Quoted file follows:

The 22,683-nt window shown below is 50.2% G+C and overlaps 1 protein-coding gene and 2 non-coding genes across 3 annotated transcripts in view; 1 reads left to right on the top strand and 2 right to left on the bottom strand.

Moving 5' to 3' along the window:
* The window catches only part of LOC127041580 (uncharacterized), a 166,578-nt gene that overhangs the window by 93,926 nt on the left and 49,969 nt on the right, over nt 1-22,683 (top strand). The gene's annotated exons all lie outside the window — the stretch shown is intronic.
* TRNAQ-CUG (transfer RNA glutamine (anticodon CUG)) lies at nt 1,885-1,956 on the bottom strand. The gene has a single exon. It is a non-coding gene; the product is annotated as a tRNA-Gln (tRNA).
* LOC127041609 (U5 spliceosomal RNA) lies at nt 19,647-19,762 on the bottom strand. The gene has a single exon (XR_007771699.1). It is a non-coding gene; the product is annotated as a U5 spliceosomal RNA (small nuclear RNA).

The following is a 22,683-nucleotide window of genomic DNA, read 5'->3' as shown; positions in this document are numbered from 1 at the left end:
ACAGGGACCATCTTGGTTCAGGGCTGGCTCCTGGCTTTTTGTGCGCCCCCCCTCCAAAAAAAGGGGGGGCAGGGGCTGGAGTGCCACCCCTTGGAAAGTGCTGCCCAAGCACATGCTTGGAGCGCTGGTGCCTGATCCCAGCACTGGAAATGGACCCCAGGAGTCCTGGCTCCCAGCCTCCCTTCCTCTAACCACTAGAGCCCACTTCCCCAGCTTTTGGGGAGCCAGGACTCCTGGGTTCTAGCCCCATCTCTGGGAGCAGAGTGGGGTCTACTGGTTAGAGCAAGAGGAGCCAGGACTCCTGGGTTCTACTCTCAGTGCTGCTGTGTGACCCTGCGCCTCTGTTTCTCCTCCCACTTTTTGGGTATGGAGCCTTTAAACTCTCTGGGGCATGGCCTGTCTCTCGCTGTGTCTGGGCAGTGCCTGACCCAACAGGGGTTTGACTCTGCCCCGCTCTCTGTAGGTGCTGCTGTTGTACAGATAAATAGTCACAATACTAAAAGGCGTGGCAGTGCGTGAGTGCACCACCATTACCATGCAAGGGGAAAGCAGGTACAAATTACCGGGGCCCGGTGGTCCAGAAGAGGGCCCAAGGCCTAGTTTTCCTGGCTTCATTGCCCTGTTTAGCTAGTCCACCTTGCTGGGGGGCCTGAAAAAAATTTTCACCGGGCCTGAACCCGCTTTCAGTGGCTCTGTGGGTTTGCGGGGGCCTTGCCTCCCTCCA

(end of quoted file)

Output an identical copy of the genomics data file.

The 22,683-nt window shown below is 50.2% G+C and overlaps 1 protein-coding gene and 2 non-coding genes across 3 annotated transcripts in view; 1 reads left to right on the top strand and 2 right to left on the bottom strand.

Moving 5' to 3' along the window:
* The window catches only part of LOC127041580 (uncharacterized), a 166,578-nt gene that overhangs the window by 93,926 nt on the left and 49,969 nt on the right, over nt 1-22,683 (top strand). The gene's annotated exons all lie outside the window — the stretch shown is intronic.
* TRNAQ-CUG (transfer RNA glutamine (anticodon CUG)) lies at nt 1,885-1,956 on the bottom strand. The gene has a single exon. It is a non-coding gene; the product is annotated as a tRNA-Gln (tRNA).
* LOC127041609 (U5 spliceosomal RNA) lies at nt 19,647-19,762 on the bottom strand. The gene has a single exon (XR_007771699.1). It is a non-coding gene; the product is annotated as a U5 spliceosomal RNA (small nuclear RNA).

The following is a 22,683-nucleotide window of genomic DNA, read 5'->3' as shown; positions in this document are numbered from 1 at the left end:
ACAGGGACCATCTTGGTTCAGGGCTGGCTCCTGGCTTTTTGTGCGCCCCCCCTCCAAAAAAAGGGGGGGCAGGGGCTGGAGTGCCACCCCTTGGAAAGTGCTGCCCAAGCACATGCTTGGAGCGCTGGTGCCTGATCCCAGCACTGGAAATGGACCCCAGGAGTCCTGGCTCCCAGCCTCCCTTCCTCTAACCACTAGAGCCCACTTCCCCAGCTTTTGGGGAGCCAGGACTCCTGGGTTCTAGCCCCATCTCTGGGAGCAGAGTGGGGTCTACTGGTTAGAGCAAGAGGAGCCAGGACTCCTGGGTTCTACTCTCAGTGCTGCTGTGTGACCCTGCGCCTCTGTTTCTCCTCCCACTTTTTGGGTATGGAGCCTTTAAACTCTCTGGGGCATGGCCTGTCTCTCGCTGTGTCTGGGCAGTGCCTGACCCAACAGGGGTTTGACTCTGCCCCGCTCTCTGTAGGTGCTGCTGTTGTACAGATAAATAGTCACAATACTAAAAGGCGTGGCAGTGCGTGAGTGCACCACCATTACCATGCAAGGGGAAAGCAGGTACAAATTACCGGGGCCCGGTGGTCCAGAAGAGGGCCCAAGGCCTAGTTTTCCTGGCTTCATTGCCCTGTTTAGCTAGTCCACCTTGCTGGGGGGCCTGAAAAAAATTTTCACCGGGCCTGAACCCGCTTTCAGTGGCTCTGTGGGTTTGCGGGGGCCTTGCCTCCCTCCA